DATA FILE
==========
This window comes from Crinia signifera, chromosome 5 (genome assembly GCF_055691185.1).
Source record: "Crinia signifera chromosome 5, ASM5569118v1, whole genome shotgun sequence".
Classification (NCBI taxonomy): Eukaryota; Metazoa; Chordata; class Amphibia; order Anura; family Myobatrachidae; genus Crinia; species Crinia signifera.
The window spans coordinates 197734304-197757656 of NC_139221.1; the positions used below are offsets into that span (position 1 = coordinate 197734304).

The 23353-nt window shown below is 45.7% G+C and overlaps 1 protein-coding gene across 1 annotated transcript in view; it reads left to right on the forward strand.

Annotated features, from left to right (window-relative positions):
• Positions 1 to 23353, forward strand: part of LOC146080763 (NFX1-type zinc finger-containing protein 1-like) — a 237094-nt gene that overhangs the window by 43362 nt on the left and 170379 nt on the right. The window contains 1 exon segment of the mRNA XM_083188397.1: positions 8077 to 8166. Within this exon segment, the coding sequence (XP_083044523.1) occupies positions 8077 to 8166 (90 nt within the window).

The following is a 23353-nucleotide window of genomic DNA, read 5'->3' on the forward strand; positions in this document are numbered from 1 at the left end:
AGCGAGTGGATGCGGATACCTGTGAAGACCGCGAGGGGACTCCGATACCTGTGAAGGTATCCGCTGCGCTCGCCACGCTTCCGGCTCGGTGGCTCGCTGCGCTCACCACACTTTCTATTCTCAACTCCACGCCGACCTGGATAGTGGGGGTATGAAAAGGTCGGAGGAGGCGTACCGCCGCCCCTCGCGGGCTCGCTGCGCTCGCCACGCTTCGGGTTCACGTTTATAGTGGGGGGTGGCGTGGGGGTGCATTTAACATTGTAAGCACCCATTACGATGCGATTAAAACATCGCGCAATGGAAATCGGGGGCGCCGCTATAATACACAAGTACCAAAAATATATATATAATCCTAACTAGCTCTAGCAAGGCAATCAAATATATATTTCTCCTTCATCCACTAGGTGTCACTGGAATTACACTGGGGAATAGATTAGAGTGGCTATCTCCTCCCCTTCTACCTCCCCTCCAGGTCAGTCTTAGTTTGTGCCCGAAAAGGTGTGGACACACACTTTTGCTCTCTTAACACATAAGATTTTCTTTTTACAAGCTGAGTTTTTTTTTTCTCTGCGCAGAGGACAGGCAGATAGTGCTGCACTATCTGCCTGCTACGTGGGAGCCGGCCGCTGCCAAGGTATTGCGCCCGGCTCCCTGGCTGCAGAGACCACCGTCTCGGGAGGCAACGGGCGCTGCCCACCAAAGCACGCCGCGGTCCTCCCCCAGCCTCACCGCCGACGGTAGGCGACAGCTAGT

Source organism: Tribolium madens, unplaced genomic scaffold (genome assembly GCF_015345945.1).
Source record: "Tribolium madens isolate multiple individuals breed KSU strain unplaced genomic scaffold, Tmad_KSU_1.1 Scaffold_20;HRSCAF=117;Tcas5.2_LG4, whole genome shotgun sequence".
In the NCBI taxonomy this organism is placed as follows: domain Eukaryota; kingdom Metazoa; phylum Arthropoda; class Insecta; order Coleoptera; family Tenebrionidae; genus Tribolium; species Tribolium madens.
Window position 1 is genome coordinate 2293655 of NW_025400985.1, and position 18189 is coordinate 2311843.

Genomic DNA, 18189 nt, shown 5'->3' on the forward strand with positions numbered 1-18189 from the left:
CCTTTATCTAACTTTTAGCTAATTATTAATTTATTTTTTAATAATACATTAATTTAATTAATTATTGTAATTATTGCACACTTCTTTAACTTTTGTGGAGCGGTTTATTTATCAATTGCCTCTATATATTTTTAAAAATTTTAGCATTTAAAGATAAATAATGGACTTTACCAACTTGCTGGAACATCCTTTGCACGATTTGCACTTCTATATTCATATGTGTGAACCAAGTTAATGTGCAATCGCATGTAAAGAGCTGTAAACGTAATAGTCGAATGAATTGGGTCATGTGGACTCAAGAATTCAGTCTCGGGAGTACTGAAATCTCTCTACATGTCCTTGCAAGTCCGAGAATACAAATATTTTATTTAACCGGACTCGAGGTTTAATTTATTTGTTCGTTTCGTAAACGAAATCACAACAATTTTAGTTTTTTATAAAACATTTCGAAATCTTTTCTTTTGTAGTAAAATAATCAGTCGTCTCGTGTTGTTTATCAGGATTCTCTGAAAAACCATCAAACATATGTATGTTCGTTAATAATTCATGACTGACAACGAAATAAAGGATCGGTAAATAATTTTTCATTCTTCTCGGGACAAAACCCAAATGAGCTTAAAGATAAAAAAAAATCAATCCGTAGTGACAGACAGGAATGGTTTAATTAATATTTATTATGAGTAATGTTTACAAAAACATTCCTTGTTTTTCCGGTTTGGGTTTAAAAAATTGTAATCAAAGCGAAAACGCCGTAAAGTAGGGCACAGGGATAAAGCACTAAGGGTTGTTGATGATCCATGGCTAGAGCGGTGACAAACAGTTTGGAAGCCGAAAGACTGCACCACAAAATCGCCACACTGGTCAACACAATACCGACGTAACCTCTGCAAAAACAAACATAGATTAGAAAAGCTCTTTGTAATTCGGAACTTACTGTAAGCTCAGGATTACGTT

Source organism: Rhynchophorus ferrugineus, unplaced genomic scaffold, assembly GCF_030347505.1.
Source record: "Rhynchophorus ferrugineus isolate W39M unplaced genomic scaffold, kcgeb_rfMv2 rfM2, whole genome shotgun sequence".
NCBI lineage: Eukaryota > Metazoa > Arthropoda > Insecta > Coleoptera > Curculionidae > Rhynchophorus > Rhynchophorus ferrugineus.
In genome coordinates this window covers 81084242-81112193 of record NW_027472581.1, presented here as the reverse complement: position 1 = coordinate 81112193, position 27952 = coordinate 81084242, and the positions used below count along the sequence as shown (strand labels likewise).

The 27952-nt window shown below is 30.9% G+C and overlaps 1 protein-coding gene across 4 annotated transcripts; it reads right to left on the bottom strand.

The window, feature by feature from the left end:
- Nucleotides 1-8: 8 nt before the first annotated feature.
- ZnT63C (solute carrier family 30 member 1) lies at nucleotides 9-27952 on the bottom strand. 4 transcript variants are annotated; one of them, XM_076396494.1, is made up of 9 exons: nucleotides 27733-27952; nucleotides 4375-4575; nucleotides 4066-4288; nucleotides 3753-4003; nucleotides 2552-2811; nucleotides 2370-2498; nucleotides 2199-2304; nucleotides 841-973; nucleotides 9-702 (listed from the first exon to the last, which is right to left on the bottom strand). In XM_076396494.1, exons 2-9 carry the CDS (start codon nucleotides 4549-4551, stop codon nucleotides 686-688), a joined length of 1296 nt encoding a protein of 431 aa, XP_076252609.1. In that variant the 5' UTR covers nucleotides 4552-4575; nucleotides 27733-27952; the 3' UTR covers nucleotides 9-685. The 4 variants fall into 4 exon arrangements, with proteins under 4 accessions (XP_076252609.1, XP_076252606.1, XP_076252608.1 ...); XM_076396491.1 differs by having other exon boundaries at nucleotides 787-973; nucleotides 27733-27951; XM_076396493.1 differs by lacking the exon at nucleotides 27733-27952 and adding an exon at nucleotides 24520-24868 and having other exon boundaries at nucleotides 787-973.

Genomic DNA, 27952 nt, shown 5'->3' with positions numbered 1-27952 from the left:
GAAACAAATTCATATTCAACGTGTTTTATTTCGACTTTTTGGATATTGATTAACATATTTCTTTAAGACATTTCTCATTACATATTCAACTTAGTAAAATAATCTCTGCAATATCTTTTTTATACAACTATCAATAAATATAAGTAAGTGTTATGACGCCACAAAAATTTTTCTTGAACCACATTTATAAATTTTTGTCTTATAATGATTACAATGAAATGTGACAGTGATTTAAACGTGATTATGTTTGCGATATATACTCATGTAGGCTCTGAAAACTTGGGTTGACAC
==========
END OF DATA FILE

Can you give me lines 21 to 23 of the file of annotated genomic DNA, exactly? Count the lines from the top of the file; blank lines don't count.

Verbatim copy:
The window, feature by feature from the left end:
- Nucleotides 1-8: 8 nt before the first annotated feature.
- ZnT63C (solute carrier family 30 member 1) lies at nucleotides 9-27952 on the bottom strand. 4 transcript variants are annotated; one of them, XM_076396494.1, is made up of 9 exons: nucleotides 27733-27952; nucleotides 4375-4575; nucleotides 4066-4288; nucleotides 3753-4003; nucleotides 2552-2811; nucleotides 2370-2498; nucleotides 2199-2304; nucleotides 841-973; nucleotides 9-702 (listed from the first exon to the last, which is right to left on the bottom strand). In XM_076396494.1, exons 2-9 carry the CDS (start codon nucleotides 4549-4551, stop codon nucleotides 686-688), a joined length of 1296 nt encoding a protein of 431 aa, XP_076252609.1. In that variant the 5' UTR covers nucleotides 4552-4575; nucleotides 27733-27952; the 3' UTR covers nucleotides 9-685. The 4 variants fall into 4 exon arrangements, with proteins under 4 accessions (XP_076252609.1, XP_076252606.1, XP_076252608.1 ...); XM_076396491.1 differs by having other exon boundaries at nucleotides 787-973; nucleotides 27733-27951; XM_076396493.1 differs by lacking the exon at nucleotides 27733-27952 and adding an exon at nucleotides 24520-24868 and having other exon boundaries at nucleotides 787-973.